Scripps Institution of Oceanography / University of California, San Diego
Thomas Guy Masters, professor of geophysics at Scripps Institution of Oceanography, University of California, San Diego, has been elected a fellow of the Royal Society, the United Kingdom's national academy of science. Masters is associated with Scripps' Cecil H. and Ida M. Green Institute of Geophysics and Planetary Physics (IGPP).
Masters was elected "for his work in seismology including proof that there is a difference in chemical make-up of the solid inner and liquid outer cores of the Earth." The society further notes that Masters "is distinguished for his work in seismology, and has pioneered many new techniques for analysing seismic data, using them to produce Earth models for all the seismic parameters."
"Guy Masters belongs to a distinguished tradition of seismologists in IGPP who study the deepest parts of the Earth using the very lowest frequency oscillations of the whole planet," said Robert Parker, director of IGPP. "Because this region is completely inaccessible to sampling, our knowledge is based entirely on an intricate combination of subtle theory, a mountain of seismic records and a profound understanding of the physics of materials under extreme conditions. Guy is one of those rare individuals who is a master of these diverse fields; he is a true scholar."
Masters received his bachelor's degree in 1975 from the University of Manchester and his Ph.D. in 1979 from the University of Cambridge. He has been associated with Scripps since 1979.
His research focuses on analysis of the large-scale structure of the earth and its crust, mantle and core; development of reference earth models; and the integration of mineral physics, geodynamics and geochemistry into seismological models.
Masters is also fellow of the Royal Astronomical Society and the American Geophysical Union, and a member of the Seismological Society of America and the American Association for the Advancement of Science.
"These new Fellows of the Royal Society are among the best scientists in the UK and Commonwealth," said Lord Robert May of Oxford, president of the Royal Society. "In being elected to the Fellowship they follow in the footsteps of the august scientists of the last three and a half centuries."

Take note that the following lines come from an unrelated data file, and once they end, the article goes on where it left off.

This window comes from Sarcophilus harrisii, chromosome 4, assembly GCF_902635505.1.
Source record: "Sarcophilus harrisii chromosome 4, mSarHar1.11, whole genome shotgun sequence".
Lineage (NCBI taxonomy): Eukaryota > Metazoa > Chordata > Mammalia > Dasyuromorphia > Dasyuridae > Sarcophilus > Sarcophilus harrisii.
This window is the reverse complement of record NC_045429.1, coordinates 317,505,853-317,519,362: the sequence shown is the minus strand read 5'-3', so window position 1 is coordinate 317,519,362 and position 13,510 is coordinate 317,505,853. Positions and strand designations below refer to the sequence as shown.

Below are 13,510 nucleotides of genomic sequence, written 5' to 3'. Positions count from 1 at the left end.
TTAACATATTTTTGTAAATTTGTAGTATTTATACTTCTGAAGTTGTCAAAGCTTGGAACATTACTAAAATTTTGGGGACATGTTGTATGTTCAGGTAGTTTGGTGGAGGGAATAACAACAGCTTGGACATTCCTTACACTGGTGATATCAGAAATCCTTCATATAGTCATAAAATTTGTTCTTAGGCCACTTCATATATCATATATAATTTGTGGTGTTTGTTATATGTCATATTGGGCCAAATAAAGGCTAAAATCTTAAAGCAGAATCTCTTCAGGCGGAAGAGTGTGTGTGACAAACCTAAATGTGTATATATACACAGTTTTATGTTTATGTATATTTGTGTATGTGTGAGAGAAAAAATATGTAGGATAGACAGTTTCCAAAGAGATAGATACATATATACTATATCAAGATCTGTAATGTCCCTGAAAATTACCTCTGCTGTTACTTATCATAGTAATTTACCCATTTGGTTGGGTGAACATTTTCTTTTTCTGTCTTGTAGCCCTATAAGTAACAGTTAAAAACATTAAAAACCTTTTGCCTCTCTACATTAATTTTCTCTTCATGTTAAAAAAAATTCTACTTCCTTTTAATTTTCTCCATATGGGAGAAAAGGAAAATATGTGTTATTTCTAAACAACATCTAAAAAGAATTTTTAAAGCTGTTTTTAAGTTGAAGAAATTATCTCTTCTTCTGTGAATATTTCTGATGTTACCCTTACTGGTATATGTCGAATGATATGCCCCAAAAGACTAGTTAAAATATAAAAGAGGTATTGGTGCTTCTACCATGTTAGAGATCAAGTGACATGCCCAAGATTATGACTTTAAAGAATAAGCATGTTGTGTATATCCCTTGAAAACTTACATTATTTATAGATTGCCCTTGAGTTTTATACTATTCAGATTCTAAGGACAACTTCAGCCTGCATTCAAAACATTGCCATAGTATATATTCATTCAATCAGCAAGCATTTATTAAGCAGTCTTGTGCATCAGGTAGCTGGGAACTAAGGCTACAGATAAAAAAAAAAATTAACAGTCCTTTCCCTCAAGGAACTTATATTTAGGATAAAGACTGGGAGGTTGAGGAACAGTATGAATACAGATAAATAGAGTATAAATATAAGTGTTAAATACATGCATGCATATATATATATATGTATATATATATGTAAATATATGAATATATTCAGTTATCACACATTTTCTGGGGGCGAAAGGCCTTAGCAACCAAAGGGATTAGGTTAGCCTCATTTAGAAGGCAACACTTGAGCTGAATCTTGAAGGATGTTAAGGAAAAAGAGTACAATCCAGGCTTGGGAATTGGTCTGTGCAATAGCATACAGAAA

Four other Scripps Oceanography scientists have previously been named fellows of the Royal Society: Devendra Lal, professor of nuclear physics; Walter Munk, research professor of geophysics, emeritus; Robert Parker, professor of geophysics and IGPP director; and John Sclater, professor of geophysics.
Founded in 1660, the Royal Society is the world's oldest scientific academy in continuous existence. Fellows are eminent scientists who are elected by peer review for life. There are currently approximately 1,300 fellows and foreign members, including more than 65 Nobel laureates. Past fellows include Isaac Newton, Charles Darwin and Albert Einstein.
Scripps Institution of Oceanography at the University of California, San Diego, is one of the oldest, largest, and most important centers for global science research and education in the world. Now in its second century of discovery, the scientific scope of the institution has grown to include biological, physical, chemical, geological, geophysical, and atmospheric studies of the earth as a system. Hundreds of research programs covering a wide range of scientific areas are under way today on every continent and in every ocean. The institution has a staff of more than 1,400 and annual expenditures of approximately $195 million from federal, state, and private sources. Scripps operates robotic networks and one of the largest U.S. academic fleets. Birch Aquarium at Scripps serves as the interpretive center of the institution and showcases Scripps research and a diverse array of marine life through exhibits and programming for more than 430,000 visitors each year. Learn more at scripps.ucsd.edu.
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